"You know very well that only you can produce the heir to the title!"
"I'm twenty-eight," he said, remembering Stacy's observation. "There's plenty of time."
"Anything could happen. You have no idea how much time you have," she said, her voice solemn, and he knew she was referring to his father, yet again, who had unexpectedly died of a massive heart attack while returning from the bank.
"I may move back to England," he said, a small effort at comforting her. "But right now, I'm learning too much, doing too much, here."
"And still chasing around those women, I imagine." She sniffed. "Not a one suitable to be a wife and the mother of your children, I might add."
He held his breath and mentally counted to ten. "I'm not having this conversation." But it was too late. Memories rushed to the fore, back when he was still at university ... when paps had followed him as tabloid fodder. When women had thrown themselves at him — or, more to the point, at his title. When he could've had sex with any woman who crossed his path, but didn't, especially after one of those times resulted in a woman throwing a false claim at him and trying to get him to pay her to shut up, even after her claims were proven patently false.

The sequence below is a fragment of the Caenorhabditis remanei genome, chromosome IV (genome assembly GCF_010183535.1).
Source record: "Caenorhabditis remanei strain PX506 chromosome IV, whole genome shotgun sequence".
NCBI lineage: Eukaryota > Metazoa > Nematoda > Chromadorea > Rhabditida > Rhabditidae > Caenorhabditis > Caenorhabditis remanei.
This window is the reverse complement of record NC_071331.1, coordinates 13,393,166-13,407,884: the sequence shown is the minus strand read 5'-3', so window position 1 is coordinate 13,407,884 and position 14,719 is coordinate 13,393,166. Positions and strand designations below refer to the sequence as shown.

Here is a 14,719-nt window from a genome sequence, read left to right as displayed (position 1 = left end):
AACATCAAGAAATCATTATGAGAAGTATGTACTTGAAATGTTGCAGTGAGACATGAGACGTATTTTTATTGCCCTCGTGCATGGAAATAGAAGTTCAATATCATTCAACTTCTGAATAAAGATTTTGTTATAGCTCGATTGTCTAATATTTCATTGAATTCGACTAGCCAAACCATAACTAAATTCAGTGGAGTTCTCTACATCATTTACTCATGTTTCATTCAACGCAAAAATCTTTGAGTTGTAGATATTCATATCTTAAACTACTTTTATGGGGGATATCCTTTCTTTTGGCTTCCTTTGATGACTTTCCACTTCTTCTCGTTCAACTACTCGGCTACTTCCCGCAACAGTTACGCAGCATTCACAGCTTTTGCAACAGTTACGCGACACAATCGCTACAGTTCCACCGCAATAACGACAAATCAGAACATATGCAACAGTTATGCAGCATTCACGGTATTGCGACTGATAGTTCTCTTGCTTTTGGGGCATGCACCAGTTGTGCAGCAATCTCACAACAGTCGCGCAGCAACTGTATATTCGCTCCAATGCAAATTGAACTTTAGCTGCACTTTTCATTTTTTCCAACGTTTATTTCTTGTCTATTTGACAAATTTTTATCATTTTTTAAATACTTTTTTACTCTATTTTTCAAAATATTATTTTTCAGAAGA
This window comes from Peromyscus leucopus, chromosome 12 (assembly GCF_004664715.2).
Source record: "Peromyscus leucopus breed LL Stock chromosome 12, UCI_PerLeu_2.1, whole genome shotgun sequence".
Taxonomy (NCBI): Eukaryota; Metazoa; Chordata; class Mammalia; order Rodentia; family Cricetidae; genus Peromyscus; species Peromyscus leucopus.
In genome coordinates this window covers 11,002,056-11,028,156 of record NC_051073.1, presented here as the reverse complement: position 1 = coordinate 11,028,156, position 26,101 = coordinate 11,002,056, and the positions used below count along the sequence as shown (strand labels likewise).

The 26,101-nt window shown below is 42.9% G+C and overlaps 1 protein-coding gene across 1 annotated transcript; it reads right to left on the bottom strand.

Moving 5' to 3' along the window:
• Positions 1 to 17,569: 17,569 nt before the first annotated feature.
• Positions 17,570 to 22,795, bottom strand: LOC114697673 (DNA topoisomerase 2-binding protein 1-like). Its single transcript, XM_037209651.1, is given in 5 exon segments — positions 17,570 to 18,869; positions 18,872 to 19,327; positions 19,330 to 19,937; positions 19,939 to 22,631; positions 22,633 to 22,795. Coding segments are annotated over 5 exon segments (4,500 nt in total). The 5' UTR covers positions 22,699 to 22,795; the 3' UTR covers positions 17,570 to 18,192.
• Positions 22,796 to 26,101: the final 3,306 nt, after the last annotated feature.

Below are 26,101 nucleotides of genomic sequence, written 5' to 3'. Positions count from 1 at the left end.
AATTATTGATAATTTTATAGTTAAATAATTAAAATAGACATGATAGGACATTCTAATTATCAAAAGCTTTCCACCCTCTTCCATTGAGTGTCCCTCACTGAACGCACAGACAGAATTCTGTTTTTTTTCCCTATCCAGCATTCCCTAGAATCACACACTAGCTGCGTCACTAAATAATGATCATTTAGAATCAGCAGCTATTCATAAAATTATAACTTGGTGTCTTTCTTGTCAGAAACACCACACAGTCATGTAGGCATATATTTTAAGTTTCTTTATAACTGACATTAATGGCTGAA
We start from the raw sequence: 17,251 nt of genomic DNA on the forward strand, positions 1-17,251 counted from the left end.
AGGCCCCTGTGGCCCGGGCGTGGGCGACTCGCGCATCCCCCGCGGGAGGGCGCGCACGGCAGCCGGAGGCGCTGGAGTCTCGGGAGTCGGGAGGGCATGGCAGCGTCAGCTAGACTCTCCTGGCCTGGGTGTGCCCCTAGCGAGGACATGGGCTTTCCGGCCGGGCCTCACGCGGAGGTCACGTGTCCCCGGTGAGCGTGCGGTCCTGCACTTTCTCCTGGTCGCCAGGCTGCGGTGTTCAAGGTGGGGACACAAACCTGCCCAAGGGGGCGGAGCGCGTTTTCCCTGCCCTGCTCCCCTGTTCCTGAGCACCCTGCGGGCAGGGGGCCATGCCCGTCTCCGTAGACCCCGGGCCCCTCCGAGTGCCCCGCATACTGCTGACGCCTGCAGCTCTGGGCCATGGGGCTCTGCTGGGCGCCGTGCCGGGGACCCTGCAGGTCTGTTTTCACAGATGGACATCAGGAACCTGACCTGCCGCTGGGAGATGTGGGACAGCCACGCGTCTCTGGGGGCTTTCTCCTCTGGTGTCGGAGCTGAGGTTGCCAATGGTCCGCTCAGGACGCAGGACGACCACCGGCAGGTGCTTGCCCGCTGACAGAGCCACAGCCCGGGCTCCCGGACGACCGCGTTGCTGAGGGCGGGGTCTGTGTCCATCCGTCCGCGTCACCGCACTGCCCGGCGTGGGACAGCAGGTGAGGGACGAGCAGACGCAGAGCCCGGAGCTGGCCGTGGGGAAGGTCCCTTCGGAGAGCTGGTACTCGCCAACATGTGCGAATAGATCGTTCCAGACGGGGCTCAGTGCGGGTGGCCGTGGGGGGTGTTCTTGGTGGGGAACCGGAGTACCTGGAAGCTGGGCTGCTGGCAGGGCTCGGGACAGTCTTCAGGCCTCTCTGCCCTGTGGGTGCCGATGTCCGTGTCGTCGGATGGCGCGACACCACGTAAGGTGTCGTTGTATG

He shuddered. There was a reason he no longer went by his family name.
His mother paused, then sighed softly as they reached the usual impasse. "I suppose it's too much to ask if you're coming home for New Year's?"
He'd considered doing just that, but in his current frame of mind, he realized there was no way. "I can't," he said. "But I will try to be home for a visit the month after or so."
"Very well." She sighed again, a demure, restrained exhalation. "I'm sorry we had words. But this is important."
"I know, Mother. Love to the girls," he said, then rang off, putting the mobile phone down on his desk.